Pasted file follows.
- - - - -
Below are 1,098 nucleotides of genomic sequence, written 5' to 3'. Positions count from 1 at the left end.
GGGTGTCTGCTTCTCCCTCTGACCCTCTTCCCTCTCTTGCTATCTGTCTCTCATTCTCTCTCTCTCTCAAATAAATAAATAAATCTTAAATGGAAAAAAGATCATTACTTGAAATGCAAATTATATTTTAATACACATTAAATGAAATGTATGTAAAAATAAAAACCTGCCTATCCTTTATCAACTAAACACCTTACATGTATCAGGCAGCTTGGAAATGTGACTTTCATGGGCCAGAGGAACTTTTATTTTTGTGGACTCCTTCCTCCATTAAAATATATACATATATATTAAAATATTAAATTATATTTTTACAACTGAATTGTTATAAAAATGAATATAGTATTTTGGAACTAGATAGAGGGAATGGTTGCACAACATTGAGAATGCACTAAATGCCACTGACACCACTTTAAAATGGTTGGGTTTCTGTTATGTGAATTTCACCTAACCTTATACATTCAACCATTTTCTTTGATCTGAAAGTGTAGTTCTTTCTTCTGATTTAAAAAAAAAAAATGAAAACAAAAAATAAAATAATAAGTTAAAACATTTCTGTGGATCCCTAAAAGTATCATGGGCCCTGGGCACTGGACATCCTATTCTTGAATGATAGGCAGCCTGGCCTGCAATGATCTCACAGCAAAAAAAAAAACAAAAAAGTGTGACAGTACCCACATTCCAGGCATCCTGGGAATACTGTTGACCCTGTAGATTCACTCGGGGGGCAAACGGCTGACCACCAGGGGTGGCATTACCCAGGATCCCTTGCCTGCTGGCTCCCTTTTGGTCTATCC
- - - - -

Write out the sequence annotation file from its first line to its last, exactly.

Below are 1,098 nucleotides of genomic sequence, written 5' to 3'. Positions count from 1 at the left end.
GGGTGTCTGCTTCTCCCTCTGACCCTCTTCCCTCTCTTGCTATCTGTCTCTCATTCTCTCTCTCTCTCAAATAAATAAATAAATCTTAAATGGAAAAAAGATCATTACTTGAAATGCAAATTATATTTTAATACACATTAAATGAAATGTATGTAAAAATAAAAACCTGCCTATCCTTTATCAACTAAACACCTTACATGTATCAGGCAGCTTGGAAATGTGACTTTCATGGGCCAGAGGAACTTTTATTTTTGTGGACTCCTTCCTCCATTAAAATATATACATATATATTAAAATATTAAATTATATTTTTACAACTGAATTGTTATAAAAATGAATATAGTATTTTGGAACTAGATAGAGGGAATGGTTGCACAACATTGAGAATGCACTAAATGCCACTGACACCACTTTAAAATGGTTGGGTTTCTGTTATGTGAATTTCACCTAACCTTATACATTCAACCATTTTCTTTGATCTGAAAGTGTAGTTCTTTCTTCTGATTTAAAAAAAAAAAATGAAAACAAAAAATAAAATAATAAGTTAAAACATTTCTGTGGATCCCTAAAAGTATCATGGGCCCTGGGCACTGGACATCCTATTCTTGAATGATAGGCAGCCTGGCCTGCAATGATCTCACAGCAAAAAAAAAAACAAAAAAGTGTGACAGTACCCACATTCCAGGCATCCTGGGAATACTGTTGACCCTGTAGATTCACTCGGGGGGCAAACGGCTGACCACCAGGGGTGGCATTACCCAGGATCCCTTGCCTGCTGGCTCCCTTTTGGTCTATCC